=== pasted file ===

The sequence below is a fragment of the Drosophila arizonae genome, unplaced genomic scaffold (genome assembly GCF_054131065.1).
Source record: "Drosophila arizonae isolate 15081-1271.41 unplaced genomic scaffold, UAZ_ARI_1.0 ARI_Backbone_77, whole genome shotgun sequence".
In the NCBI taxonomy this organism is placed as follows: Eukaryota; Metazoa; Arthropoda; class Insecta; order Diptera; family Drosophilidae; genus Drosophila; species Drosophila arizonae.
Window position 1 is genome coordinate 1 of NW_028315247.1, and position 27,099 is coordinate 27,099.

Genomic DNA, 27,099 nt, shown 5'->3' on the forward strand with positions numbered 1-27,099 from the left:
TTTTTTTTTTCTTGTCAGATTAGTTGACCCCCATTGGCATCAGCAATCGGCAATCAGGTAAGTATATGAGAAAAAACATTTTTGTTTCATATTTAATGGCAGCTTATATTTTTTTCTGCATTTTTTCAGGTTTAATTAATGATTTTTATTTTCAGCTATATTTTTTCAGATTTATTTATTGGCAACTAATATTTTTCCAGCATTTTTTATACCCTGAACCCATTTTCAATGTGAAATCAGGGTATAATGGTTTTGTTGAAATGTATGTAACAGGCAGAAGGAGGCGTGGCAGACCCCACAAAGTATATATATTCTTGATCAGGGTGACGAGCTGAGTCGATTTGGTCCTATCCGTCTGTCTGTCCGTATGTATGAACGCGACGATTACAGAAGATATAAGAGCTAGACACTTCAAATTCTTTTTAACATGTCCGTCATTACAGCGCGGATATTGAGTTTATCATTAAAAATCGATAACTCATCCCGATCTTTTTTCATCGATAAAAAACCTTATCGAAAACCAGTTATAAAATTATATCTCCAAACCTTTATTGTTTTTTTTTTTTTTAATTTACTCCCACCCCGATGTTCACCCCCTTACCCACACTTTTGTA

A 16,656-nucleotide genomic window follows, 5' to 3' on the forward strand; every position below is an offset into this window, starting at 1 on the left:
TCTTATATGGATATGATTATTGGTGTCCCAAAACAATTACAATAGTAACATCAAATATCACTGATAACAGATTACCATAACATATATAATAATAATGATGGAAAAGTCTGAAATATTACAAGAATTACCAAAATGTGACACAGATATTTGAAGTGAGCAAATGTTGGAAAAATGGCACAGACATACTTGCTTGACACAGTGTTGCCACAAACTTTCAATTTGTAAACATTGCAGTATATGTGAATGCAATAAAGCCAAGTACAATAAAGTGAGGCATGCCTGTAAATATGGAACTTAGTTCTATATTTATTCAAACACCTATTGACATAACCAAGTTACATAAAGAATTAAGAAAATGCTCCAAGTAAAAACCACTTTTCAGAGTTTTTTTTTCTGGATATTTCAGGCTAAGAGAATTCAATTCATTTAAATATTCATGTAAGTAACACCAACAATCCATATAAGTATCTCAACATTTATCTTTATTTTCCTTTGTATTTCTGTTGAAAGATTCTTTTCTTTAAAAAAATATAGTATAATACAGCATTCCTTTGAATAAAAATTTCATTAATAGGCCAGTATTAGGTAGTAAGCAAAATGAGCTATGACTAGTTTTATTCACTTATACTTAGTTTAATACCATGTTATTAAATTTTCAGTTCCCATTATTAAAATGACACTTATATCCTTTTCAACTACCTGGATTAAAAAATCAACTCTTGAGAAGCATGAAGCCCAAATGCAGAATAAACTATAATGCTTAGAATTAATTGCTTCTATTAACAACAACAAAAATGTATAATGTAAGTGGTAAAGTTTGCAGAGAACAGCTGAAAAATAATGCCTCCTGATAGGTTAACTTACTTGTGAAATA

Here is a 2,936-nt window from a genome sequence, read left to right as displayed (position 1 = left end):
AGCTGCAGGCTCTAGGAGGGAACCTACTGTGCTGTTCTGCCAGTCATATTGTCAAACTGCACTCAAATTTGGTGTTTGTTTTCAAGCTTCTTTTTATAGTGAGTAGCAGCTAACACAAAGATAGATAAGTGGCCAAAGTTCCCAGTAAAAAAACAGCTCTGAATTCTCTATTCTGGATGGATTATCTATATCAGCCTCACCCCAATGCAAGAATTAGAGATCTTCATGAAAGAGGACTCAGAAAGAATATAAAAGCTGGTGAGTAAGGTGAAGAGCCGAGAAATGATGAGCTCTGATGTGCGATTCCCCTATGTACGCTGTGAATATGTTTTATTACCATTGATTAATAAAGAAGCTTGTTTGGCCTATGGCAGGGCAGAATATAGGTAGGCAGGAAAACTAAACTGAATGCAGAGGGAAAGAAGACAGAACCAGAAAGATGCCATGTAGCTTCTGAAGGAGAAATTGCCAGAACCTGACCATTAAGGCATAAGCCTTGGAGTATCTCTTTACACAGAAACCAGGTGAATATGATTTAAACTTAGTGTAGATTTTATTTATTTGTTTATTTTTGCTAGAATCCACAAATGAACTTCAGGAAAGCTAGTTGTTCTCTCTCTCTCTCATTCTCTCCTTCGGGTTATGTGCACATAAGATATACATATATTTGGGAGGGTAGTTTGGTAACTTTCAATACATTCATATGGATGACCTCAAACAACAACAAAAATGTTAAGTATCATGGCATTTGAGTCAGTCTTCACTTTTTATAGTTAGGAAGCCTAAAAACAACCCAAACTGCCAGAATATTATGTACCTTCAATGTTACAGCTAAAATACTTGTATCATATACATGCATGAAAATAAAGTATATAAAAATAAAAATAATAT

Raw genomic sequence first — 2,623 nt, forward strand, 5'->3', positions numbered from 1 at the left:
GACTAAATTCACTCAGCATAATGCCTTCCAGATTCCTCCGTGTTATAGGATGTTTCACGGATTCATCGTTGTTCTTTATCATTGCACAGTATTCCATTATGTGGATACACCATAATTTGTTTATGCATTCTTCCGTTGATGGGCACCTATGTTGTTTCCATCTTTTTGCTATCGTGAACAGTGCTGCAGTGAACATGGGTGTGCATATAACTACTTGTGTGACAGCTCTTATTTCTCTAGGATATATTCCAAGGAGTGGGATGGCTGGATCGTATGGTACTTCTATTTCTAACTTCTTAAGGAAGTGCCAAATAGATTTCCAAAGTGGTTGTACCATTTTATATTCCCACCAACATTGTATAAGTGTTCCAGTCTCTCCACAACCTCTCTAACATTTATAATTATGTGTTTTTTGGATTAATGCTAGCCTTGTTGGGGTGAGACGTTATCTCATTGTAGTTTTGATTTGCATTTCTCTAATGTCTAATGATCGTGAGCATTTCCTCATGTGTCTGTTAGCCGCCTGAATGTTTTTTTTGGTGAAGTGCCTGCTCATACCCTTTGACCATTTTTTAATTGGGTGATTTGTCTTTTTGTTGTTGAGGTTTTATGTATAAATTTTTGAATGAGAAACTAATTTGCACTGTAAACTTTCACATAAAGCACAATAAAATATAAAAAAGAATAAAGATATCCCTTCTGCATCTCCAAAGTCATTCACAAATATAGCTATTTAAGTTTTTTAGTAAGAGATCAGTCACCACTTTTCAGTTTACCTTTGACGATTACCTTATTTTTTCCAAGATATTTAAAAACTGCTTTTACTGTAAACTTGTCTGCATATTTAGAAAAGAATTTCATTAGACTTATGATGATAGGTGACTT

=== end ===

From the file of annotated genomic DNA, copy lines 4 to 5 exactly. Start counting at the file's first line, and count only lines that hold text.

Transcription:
Window position 1 is genome coordinate 1 of NW_028315247.1, and position 27,099 is coordinate 27,099.

Genomic DNA, 27,099 nt, shown 5'->3' on the forward strand with positions numbered 1-27,099 from the left: